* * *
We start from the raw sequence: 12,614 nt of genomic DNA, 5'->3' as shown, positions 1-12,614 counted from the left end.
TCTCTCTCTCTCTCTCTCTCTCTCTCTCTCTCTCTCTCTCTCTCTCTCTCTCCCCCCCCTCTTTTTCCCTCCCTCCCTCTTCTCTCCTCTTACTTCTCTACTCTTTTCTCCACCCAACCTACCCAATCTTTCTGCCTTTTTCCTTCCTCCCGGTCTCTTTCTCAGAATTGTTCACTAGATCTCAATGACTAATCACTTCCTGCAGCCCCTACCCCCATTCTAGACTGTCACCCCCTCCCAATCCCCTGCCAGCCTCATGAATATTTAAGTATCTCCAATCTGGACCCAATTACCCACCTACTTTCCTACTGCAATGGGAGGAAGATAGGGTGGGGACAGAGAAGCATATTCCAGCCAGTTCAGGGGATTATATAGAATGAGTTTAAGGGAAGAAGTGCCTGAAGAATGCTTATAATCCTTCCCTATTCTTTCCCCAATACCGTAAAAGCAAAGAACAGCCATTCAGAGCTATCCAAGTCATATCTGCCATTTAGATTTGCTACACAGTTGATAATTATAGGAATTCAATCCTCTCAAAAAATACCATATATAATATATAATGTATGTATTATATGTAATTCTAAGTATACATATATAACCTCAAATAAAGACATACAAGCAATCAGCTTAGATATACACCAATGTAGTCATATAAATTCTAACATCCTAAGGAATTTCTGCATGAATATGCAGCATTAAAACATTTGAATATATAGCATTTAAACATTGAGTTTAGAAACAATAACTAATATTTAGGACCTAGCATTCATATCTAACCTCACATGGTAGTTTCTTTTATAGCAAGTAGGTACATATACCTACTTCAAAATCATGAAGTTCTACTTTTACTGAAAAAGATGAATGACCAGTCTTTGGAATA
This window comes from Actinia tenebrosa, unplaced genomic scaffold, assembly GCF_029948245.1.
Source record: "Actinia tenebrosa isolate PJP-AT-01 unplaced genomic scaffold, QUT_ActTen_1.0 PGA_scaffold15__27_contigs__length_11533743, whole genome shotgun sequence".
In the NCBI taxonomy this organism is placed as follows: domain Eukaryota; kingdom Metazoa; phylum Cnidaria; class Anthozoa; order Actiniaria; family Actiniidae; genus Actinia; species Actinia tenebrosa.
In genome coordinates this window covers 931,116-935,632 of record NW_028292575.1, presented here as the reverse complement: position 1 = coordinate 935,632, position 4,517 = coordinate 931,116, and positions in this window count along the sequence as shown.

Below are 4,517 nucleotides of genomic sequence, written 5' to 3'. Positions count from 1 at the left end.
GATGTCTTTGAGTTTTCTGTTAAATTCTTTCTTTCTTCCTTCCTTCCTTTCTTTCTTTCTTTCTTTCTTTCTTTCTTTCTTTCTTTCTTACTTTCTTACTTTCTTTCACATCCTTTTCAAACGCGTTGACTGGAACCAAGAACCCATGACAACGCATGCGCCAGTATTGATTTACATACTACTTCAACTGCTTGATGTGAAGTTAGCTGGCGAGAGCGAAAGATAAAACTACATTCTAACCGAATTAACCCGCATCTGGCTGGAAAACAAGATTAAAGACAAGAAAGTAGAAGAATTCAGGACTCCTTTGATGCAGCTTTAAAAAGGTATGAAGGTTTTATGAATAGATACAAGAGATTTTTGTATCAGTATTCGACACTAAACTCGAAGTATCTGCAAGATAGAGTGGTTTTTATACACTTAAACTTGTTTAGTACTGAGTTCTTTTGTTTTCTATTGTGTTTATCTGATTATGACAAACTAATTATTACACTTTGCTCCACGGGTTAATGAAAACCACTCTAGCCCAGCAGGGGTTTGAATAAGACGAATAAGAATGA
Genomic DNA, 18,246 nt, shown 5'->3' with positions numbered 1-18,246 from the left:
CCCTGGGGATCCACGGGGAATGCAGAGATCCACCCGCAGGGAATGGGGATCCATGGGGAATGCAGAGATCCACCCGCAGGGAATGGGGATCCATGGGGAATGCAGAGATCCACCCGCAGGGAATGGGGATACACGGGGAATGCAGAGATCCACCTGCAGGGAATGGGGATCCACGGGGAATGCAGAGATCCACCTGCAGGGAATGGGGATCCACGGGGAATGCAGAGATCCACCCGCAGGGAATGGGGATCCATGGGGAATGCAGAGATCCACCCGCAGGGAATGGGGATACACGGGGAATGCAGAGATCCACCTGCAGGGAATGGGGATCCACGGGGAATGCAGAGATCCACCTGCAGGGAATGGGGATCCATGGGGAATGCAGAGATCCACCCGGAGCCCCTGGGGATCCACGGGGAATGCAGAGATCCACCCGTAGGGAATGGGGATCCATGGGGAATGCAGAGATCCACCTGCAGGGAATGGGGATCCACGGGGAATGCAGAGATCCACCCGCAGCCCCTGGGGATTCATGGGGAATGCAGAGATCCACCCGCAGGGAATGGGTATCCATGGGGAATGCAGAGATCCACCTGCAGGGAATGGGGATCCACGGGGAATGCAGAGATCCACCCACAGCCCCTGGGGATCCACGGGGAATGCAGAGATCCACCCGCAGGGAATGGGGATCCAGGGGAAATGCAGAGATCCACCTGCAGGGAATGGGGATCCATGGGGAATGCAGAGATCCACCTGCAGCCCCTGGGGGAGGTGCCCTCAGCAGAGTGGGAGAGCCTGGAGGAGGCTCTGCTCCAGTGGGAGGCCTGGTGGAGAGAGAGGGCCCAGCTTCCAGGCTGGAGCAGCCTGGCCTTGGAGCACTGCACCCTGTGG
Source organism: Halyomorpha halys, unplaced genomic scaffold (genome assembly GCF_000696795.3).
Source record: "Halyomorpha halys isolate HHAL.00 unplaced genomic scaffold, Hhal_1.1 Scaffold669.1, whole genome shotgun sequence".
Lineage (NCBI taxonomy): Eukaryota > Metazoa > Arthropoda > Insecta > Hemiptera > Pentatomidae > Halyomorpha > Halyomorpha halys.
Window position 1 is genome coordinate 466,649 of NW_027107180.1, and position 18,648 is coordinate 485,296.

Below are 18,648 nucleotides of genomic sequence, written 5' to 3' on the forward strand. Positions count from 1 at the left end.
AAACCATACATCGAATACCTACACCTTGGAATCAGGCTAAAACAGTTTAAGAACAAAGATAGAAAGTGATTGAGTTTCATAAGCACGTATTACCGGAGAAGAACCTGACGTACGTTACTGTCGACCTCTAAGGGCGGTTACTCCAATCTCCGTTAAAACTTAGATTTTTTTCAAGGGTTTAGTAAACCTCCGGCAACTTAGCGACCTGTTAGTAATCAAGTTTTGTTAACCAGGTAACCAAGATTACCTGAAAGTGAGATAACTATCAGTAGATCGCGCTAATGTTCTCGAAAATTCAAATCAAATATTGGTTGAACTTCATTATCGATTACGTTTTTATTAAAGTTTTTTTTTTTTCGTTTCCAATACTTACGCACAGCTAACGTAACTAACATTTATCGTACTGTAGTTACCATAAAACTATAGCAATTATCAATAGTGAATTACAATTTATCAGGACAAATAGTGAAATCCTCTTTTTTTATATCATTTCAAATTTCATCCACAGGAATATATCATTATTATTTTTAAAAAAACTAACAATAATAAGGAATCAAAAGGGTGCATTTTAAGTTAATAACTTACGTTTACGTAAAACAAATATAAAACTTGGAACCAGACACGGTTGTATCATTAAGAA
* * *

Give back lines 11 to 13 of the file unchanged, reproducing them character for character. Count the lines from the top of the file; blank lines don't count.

Source organism: Halyomorpha halys, unplaced genomic scaffold (genome assembly GCF_000696795.3).
Source record: "Halyomorpha halys isolate HHAL.00 unplaced genomic scaffold, Hhal_1.1 Scaffold669.1, whole genome shotgun sequence".
Lineage (NCBI taxonomy): Eukaryota > Metazoa > Arthropoda > Insecta > Hemiptera > Pentatomidae > Halyomorpha > Halyomorpha halys.